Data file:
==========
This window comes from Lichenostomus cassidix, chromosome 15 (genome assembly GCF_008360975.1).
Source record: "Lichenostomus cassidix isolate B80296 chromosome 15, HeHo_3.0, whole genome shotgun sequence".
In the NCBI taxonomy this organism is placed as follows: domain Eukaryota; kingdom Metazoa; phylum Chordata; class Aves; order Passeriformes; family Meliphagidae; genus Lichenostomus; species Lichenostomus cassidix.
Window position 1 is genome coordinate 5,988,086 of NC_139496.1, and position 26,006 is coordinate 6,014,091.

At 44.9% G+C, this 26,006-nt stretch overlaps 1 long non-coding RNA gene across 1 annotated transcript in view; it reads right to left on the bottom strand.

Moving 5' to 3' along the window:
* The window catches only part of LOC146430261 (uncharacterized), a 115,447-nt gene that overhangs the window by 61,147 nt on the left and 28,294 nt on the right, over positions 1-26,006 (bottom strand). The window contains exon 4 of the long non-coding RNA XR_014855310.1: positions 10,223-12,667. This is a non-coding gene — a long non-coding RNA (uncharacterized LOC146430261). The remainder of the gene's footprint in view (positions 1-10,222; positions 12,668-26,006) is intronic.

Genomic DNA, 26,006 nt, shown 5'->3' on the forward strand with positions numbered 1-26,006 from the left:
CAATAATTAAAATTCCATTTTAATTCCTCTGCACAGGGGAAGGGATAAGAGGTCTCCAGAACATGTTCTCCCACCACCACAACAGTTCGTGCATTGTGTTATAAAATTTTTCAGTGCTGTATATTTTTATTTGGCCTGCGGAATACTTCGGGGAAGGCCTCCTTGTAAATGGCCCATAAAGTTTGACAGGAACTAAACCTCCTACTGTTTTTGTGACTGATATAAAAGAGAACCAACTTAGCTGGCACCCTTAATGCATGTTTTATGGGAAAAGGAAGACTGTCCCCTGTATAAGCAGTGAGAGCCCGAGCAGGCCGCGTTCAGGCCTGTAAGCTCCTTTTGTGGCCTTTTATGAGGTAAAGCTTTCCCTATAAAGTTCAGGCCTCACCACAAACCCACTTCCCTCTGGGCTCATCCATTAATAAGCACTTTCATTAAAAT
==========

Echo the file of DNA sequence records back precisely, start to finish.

This window comes from Lichenostomus cassidix, chromosome 15 (genome assembly GCF_008360975.1).
Source record: "Lichenostomus cassidix isolate B80296 chromosome 15, HeHo_3.0, whole genome shotgun sequence".
In the NCBI taxonomy this organism is placed as follows: domain Eukaryota; kingdom Metazoa; phylum Chordata; class Aves; order Passeriformes; family Meliphagidae; genus Lichenostomus; species Lichenostomus cassidix.
Window position 1 is genome coordinate 5,988,086 of NC_139496.1, and position 26,006 is coordinate 6,014,091.

At 44.9% G+C, this 26,006-nt stretch overlaps 1 long non-coding RNA gene across 1 annotated transcript in view; it reads right to left on the bottom strand.

Moving 5' to 3' along the window:
* The window catches only part of LOC146430261 (uncharacterized), a 115,447-nt gene that overhangs the window by 61,147 nt on the left and 28,294 nt on the right, over positions 1-26,006 (bottom strand). The window contains exon 4 of the long non-coding RNA XR_014855310.1: positions 10,223-12,667. This is a non-coding gene — a long non-coding RNA (uncharacterized LOC146430261). The remainder of the gene's footprint in view (positions 1-10,222; positions 12,668-26,006) is intronic.

Genomic DNA, 26,006 nt, shown 5'->3' on the forward strand with positions numbered 1-26,006 from the left:
CAATAATTAAAATTCCATTTTAATTCCTCTGCACAGGGGAAGGGATAAGAGGTCTCCAGAACATGTTCTCCCACCACCACAACAGTTCGTGCATTGTGTTATAAAATTTTTCAGTGCTGTATATTTTTATTTGGCCTGCGGAATACTTCGGGGAAGGCCTCCTTGTAAATGGCCCATAAAGTTTGACAGGAACTAAACCTCCTACTGTTTTTGTGACTGATATAAAAGAGAACCAACTTAGCTGGCACCCTTAATGCATGTTTTATGGGAAAAGGAAGACTGTCCCCTGTATAAGCAGTGAGAGCCCGAGCAGGCCGCGTTCAGGCCTGTAAGCTCCTTTTGTGGCCTTTTATGAGGTAAAGCTTTCCCTATAAAGTTCAGGCCTCACCACAAACCCACTTCCCTCTGGGCTCATCCATTAATAAGCACTTTCATTAAAAT